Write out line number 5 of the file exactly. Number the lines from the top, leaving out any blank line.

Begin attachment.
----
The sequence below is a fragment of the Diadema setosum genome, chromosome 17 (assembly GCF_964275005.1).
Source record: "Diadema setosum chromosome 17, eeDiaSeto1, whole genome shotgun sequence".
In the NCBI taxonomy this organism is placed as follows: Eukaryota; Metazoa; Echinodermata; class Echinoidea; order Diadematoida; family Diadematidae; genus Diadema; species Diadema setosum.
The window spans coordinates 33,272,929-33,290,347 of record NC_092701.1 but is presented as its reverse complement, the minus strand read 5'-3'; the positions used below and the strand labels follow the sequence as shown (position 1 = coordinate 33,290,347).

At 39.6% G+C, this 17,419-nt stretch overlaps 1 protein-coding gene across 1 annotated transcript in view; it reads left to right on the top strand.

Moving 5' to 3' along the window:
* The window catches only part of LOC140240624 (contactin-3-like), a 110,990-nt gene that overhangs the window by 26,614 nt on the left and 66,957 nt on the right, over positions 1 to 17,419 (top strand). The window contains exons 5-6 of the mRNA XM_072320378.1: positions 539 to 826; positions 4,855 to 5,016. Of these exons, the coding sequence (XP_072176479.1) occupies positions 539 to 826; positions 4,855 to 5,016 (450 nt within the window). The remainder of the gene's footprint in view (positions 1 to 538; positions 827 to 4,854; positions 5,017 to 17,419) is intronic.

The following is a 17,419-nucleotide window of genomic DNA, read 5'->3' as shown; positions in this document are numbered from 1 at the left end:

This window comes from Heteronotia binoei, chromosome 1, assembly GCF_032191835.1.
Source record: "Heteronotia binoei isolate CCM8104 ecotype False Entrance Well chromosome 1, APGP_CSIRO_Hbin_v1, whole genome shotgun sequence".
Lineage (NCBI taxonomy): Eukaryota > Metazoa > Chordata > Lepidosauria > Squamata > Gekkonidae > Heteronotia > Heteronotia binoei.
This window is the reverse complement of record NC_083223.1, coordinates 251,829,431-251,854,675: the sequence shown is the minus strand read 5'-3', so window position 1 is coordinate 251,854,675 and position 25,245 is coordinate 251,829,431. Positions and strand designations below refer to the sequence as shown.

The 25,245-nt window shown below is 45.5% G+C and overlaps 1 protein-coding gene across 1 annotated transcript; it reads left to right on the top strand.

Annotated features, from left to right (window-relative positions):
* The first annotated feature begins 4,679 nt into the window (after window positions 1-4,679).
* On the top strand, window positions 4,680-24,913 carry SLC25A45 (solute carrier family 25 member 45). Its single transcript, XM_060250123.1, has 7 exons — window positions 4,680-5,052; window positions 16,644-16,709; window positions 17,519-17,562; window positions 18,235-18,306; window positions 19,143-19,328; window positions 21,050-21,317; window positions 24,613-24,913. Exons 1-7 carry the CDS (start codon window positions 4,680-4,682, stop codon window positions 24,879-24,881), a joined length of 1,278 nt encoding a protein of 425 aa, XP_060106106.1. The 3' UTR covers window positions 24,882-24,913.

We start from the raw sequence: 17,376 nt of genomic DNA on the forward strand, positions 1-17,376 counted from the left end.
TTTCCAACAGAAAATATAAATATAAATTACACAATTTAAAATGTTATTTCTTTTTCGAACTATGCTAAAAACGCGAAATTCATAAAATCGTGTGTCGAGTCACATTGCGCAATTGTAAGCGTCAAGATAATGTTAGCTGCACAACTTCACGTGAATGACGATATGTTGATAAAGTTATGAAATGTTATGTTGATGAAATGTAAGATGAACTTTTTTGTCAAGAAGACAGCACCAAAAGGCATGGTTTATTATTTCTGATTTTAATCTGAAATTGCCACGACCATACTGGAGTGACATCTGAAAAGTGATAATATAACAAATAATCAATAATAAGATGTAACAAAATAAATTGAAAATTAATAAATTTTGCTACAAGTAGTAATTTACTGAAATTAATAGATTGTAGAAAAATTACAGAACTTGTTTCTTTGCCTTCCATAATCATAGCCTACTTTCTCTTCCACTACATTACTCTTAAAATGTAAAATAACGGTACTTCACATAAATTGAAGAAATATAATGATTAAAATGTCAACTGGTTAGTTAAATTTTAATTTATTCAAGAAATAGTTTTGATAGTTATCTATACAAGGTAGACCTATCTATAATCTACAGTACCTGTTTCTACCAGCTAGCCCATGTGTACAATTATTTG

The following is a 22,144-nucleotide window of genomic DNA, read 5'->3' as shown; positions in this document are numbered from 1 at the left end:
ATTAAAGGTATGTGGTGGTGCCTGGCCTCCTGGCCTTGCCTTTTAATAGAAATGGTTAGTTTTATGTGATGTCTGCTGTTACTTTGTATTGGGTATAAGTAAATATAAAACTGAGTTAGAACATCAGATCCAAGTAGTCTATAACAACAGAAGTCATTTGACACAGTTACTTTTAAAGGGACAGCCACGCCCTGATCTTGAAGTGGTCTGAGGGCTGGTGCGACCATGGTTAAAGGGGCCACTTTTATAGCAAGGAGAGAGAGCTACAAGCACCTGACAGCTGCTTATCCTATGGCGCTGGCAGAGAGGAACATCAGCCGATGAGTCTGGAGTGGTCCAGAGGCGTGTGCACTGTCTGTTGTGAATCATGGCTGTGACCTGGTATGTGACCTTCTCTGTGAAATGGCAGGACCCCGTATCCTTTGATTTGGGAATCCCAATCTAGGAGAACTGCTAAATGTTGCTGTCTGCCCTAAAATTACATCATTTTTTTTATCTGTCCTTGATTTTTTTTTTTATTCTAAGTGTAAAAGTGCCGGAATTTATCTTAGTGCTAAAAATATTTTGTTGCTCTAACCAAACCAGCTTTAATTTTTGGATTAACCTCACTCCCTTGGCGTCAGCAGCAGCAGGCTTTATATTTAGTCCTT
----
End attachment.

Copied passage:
At 39.6% G+C, this 17,419-nt stretch overlaps 1 protein-coding gene across 1 annotated transcript in view; it reads left to right on the top strand.